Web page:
The heartbroken family of a young dad killed in a horror accident at work has hit out after his bosses were fined £264,000.
Martin Kane, 28, was crushed by a giant magnet while cleaning a mobile shredding machine at Enva Scotland’s recycling plant in Linwood.
Martin’s mum, Gillian Hendry, 50, and aunt Ann Purdue, 64, told of their anger and bewilderment at the punishment levied against Enva, formerly known as William Tracey.
The firm pleaded guilty to major health and safety failures at the plant.
Gillian said: “£264,000? Martin’s life was worth a lot more than that.
“We are absolutely devastated by this. It is horrendous. There are no words for this.
“We love him so much and miss him every day.
“I really hope that the company learns a lot from this.”
She said the tragedy, which will leave Martin’s five-year-old son to grow up without a father, has been hanging over the family since the accident robbed them of the “popular, conscientious and capable” dad who was highly regarded by his colleagues.
Ann, who accompanied Gillian to Paisley Sheriff Court for the sentencing, said the family has been unable to grieve properly because of the lengthy proceedings brought by prosecutors under health and safety laws.
She said: “This has been a devastating experience for the whole family.
“They have not had time to grieve properly with all this going on.
“As for the fine, no amount of money will bring him back to us.”
The family also told how they are dreading spending a second Christmas without Martin, who doted on his young son.
Martin was crushed while cleaning a shredding machine at the firm’s recycling plant on March 28, 2018.
He and a colleague were ensuring the machine, which had been hired by his employer, was spotless ahead of being returned to the firm that owned it.
The court heard they had not been trained on how to clean the machine properly and Martin was killed by a magnet he was trying to remove from the top of the vehicle.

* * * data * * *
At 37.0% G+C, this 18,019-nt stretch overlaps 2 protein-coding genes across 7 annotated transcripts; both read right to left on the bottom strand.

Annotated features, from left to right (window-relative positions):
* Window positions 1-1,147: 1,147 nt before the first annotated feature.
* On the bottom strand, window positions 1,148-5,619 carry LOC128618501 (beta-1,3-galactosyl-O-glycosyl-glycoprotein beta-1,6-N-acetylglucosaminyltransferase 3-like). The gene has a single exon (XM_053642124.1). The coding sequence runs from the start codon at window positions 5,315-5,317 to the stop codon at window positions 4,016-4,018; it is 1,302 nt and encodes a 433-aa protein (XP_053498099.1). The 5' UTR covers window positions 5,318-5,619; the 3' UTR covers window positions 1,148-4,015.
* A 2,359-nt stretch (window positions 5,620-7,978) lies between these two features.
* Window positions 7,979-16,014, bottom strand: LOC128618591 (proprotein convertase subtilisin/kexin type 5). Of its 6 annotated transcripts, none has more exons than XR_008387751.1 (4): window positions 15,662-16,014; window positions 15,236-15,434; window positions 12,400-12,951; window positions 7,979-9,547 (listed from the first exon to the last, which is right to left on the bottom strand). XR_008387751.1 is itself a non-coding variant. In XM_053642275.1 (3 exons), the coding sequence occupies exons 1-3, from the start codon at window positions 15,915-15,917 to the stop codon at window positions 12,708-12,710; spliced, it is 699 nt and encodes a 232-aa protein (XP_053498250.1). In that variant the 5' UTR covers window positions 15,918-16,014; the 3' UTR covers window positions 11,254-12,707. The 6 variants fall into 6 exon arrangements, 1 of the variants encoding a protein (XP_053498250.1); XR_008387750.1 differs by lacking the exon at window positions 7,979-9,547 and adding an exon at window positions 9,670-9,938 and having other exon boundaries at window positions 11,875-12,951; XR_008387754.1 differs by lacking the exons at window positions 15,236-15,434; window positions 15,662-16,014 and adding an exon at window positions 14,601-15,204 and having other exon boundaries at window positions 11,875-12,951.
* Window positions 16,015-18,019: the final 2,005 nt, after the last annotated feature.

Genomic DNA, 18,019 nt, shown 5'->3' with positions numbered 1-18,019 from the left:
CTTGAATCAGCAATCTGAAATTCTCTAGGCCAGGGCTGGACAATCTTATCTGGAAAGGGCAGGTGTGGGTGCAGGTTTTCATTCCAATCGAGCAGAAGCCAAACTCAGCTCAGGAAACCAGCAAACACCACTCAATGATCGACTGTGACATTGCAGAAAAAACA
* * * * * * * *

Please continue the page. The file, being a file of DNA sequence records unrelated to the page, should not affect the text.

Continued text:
Enva Scotland Ltd pleaded guilty to a charge of failing “to ensure the health, safety and welfare at work” of its employees, in breach of the Health and Safety at Work Act.
The charge stated the firm failed “to ensure that all persons engaged in the tasks of cleaning and using a Terex TDS 820 tracked mobile shredder had received adequate training, information and instruction on the deployment of an overhead magnet fitted to” the machine, leading to Martin’s’s death.
Procurator fiscal depute Willie Duffy said: “He needed a hammer and went to get one.
“He asked a colleague to borrow his hammer ‘for two seconds, to remove a last pin’. His colleague heard what he describes as a bang and by that time he was on his back, it appeared he’d been hit by the magnet.
“There was no sign of movement and his hard hat was covering his face.”
Barry Smith QC, representing Enva Scotland Limited, said: “They wish me, on their behalf, to formally record their regret that this accident resulted in such tragic consequences. He was a well liked and well regarded colleague. He was a safety-conscious individual and would not take risks with himself or his colleagues’ safety.”
Sheriff Colin Pettigrew said: “Having given careful consideration to all that I have been told by the Crown and the defence, I have concluded this is a serious case.
“It involves the death of a young man aged 28, a father of a young son, someone who tragically is accepted to have had a proactive approach to health and safety.
“The failure on the part of the management of the company was not, I stress, with a view to profit. The failure was to ensure the provision of adequate training, information and instruction on the shredder and, in particular, on the deployment of the over band magnet.
“I am satisfied that the tragic loss of a popular conscientious employee has had a major impact. There is genuine remorse on the part of all the deceased’s former colleagues at every level up to board level.”
He added the “fine must reflect the seriousness of the offence”, take into account the financial resources of the firm and be “sufficiently substantial to have a real economic impact” on it to underline the importance of health and safety laws.
He said the starting point for the fine was £320,000, but he awarded the firm a 17.5 per cent discount for its admission of guilt, and imposed a fine of £264,000.